Another feature of the Data Access Application Block is that application code can refer to particular databases by an ADO.NET connection string name, such as "Customer" or "Inventory." The application code can specify a named instance of a database and pass this parameter to the DatabaseFactory.CreateDatabase method. Each named database has its connection information stored in a configuration file. By changing the settings in the configuration file, developers can use their applications with different database configurations without recompiling their code.

The Data Access Application Block provides the following benefits:

  • It uses the functionality provided by ADO.NET 2.0 and with it, you can use ADO.NET functionality along with the application block's functionality.
  • It reduces the need to write boilerplate code to perform standard tasks.
  • It helps maintain consistent data access practices, both within an application and across the enterprise.
  • It reduces difficulties in changing the database type.
  • It relieves developers from learning different programming models for different types of databases.
  • It reduces the amount of code that developers must write when they port applications to different types of databases.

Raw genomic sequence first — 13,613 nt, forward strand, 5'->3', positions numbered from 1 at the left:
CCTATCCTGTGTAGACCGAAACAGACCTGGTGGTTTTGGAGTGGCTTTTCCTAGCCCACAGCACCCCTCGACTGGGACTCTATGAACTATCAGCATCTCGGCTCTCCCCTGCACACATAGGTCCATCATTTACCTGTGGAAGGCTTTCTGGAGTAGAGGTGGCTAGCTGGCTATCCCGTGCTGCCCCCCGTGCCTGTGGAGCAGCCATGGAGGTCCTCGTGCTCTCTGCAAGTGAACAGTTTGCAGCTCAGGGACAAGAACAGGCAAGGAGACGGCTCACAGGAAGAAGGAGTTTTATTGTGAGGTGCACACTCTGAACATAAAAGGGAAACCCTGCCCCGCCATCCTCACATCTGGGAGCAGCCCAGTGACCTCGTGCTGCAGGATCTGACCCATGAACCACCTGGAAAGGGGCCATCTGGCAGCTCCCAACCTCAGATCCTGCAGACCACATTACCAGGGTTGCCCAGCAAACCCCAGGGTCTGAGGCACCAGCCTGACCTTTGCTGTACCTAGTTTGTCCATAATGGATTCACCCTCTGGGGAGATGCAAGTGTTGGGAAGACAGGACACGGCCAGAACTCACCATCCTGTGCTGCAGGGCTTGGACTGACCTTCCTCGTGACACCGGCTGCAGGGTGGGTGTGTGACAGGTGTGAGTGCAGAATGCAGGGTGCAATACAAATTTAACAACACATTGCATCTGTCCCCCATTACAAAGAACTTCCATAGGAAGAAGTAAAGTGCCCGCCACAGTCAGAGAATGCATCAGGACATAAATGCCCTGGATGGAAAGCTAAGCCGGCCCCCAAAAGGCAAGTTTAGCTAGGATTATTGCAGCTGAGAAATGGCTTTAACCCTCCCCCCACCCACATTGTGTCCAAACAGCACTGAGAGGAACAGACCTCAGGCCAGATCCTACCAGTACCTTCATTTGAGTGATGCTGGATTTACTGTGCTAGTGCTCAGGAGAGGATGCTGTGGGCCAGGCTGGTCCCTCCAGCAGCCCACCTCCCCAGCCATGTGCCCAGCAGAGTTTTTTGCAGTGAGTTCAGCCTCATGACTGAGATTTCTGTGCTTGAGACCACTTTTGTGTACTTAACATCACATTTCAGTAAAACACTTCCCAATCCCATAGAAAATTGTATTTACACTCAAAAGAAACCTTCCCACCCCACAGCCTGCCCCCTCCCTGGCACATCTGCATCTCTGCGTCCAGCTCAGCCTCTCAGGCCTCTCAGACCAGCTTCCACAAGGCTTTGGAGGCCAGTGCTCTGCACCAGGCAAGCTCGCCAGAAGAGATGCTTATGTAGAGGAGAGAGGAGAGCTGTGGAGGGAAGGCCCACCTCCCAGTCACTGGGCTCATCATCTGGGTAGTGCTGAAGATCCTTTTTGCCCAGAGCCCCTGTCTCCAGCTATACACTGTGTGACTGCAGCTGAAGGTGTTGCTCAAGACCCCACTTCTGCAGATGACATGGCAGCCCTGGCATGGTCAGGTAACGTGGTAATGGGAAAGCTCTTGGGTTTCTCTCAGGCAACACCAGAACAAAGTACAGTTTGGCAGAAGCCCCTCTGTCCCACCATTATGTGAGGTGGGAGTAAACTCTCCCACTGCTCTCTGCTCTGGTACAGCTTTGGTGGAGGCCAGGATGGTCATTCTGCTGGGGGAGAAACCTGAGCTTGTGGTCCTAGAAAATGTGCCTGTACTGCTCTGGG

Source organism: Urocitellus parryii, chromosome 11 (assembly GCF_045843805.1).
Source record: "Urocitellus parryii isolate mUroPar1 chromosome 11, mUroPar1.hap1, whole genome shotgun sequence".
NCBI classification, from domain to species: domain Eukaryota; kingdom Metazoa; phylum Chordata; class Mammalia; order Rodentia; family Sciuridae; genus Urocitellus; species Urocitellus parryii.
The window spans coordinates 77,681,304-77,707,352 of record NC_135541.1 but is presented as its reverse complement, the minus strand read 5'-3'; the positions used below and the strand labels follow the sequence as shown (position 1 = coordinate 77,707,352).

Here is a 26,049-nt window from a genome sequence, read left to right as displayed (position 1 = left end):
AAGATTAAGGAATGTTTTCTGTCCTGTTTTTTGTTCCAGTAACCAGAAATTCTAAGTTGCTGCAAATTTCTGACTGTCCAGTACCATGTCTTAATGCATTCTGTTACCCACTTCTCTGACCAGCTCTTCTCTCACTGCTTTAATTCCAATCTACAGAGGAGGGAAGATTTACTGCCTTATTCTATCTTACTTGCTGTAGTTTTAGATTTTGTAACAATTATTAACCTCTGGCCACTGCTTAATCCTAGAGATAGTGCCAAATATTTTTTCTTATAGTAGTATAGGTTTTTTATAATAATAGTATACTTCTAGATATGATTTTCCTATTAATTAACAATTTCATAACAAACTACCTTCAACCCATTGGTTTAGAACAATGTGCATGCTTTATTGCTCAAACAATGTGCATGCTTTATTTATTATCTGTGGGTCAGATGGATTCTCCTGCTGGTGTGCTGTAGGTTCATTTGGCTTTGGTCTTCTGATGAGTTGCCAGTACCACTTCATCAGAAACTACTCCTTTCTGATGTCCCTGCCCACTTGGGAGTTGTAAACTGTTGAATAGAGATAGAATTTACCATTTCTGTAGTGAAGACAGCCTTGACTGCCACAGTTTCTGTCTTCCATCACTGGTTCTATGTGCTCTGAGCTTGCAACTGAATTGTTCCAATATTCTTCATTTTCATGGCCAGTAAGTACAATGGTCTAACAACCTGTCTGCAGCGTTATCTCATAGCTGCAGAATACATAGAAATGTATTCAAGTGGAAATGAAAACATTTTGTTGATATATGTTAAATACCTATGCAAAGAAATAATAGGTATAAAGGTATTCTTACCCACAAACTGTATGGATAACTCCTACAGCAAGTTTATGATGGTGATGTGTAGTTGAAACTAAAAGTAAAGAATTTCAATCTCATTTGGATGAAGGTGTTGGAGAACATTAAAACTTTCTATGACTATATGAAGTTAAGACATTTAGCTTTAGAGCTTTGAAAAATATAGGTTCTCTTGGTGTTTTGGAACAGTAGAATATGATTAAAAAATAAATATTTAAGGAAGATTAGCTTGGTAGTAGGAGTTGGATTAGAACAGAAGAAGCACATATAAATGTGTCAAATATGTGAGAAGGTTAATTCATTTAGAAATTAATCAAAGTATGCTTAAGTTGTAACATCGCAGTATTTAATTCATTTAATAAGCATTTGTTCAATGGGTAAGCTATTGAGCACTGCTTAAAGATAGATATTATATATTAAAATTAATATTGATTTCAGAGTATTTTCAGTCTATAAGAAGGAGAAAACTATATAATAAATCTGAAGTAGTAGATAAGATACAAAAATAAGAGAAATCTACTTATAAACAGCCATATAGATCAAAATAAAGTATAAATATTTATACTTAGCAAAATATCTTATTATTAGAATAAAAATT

Common Scenarios

Developers often write applications that use databases. Because it is so common, developers may find themselves repeatedly writing the same code for each application. In addition, these applications may need to work with different types of databases. Although the tasks are the same, the code must be adapted to suit the programming model of each database. The Data Access Application Block solves these problems by providing the logic to perform the most common data access tasks. Developers only need to do the following:

  • Create the database object.
  • Supply the parameters for the command, if they are needed.
  • Call the appropriate method(s). These methods are optimized for performance. They are also portable.

The Data Access Application Block works transparently with SQL Server, SQL Server CE, and Oracle databases.

Example Application Code

The following code shows how to call a stored procedure that returns a DataSet.

[C#]
Database db = DatabaseFactory.CreateDatabase(); 
DbCommand dbCommand = db.GetStoredProcCommand("GetProductsByCategory"); 
// Retrieve products from category 7. 
db.AddInParameter(dbCommand, "CategoryID", DbType.Int32, 7); 
DataSet productDataSet = db.ExecuteDataSet(dbCommand); 

[Visual Basic]
Dim db As Database = DatabaseFactory.CreateDatabase() 
Dim dbCommand As DbCommand = db.GetStoredProcCommand("GetProductsByCategory") 
' Retrieve products from the category 7. 
db.AddInParameter(dbCommand, "CategoryID", DbType.Int32, 7) 
Dim productDataSet As DataSet = db.ExecuteDataSet(dbCommand) 
  

What's New